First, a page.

clean evo

So, you want to go to Evo? A guide.

I did one a year or two ago about getting into the FGC that got pretty popular so now, after having been a tournament player before and finally getting to EVO (with my close friends and family no less) I think I can put together a little guide to help out the first-time-EVO-goer with the event so they can hopefully bring more people into the scene as well. 

1. Expect it to get busier and busier as the years progress. Fortunately The Crew and I were able to come right at the conception of E-Sports FGC, so apparently there was only a million people through the three days according to Mike. Expect those numbers to grow and be prepared to see a LOT of different faces.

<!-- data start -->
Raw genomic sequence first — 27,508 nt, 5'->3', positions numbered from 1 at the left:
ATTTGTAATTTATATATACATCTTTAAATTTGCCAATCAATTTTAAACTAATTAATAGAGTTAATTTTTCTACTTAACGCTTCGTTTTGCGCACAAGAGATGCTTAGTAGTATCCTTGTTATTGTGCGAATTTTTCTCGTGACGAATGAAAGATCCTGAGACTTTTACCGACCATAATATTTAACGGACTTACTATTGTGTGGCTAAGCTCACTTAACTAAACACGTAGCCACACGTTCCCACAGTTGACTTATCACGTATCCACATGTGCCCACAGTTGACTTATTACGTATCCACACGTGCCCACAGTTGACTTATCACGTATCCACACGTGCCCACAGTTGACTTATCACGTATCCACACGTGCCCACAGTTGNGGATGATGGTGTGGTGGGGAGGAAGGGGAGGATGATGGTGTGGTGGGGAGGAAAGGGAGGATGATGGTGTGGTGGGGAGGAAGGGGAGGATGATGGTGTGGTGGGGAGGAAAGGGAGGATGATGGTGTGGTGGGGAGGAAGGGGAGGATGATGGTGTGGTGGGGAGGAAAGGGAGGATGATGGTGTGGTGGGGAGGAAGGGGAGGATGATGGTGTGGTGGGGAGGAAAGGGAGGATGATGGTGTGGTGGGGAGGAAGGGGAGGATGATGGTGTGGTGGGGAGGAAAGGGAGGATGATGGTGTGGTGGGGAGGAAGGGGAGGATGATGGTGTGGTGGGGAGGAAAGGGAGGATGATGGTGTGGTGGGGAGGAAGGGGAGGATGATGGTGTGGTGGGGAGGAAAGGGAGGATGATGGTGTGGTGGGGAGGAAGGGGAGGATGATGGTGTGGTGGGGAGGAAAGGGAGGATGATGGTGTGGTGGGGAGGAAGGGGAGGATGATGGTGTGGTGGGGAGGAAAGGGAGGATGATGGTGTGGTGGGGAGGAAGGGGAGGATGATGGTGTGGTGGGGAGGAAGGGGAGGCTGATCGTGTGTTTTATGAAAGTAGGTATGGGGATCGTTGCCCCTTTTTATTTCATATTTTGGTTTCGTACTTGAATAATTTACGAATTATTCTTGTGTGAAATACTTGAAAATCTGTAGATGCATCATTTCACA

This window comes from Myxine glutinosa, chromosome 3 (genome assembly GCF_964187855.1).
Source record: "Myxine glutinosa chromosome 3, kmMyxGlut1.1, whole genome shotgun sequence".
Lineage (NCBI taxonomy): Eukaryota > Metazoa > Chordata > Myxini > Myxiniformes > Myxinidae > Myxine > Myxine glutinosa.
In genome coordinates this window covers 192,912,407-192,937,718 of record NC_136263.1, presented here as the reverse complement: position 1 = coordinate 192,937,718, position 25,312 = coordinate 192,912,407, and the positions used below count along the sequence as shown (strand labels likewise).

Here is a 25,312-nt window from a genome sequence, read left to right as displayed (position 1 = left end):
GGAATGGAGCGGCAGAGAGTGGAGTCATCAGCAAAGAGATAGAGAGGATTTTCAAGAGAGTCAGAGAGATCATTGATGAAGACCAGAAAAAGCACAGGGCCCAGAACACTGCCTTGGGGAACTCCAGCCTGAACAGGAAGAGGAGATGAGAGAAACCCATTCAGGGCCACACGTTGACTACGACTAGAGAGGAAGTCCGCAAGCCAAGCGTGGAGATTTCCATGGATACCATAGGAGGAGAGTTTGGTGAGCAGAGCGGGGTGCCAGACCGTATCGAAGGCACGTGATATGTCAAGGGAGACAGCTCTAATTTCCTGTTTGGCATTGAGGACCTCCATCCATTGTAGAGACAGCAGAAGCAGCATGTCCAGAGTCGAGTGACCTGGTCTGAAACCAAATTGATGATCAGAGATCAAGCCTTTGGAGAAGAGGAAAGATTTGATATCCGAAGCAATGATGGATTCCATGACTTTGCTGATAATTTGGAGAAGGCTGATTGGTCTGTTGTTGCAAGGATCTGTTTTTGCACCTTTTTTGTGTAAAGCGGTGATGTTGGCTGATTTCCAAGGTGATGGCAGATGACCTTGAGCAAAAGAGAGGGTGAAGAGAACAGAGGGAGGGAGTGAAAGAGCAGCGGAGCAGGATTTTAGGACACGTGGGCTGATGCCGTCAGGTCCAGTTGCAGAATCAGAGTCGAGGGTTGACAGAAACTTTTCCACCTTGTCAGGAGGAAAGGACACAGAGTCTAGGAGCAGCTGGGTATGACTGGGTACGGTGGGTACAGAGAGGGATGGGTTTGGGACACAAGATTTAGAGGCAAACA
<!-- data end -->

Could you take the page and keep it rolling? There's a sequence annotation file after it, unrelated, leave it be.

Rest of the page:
2. Plan ahead. Way ahead. I can’t stress this enough. Don’t wait until a month out to plan where to stay or when to get your plane ticket, it’s a tremendously bad idea and you will be ass-out if you do that. We planned six months ahead of time and still had to make a last-minute change when our original AirBnB ended up having issues with their home. Fortunately we acted fast enough to get closer to the venue and not worry -too- much. 

3. Don’t be that guy/gal. Clean yourself. Wash your hands after you’re done playing casuals or pools, or even holding open doors and touching stuff. Take a shower every night. Don’t wear the same shirt two or three days in a row, don’t feel obligated to stand up the entire time and sweat your ass off- sit down and cool off a bit before you get running around. I realize some of you are wondering why I’d ask grown folks to do that, but you’d (wouldn’t) be surprised.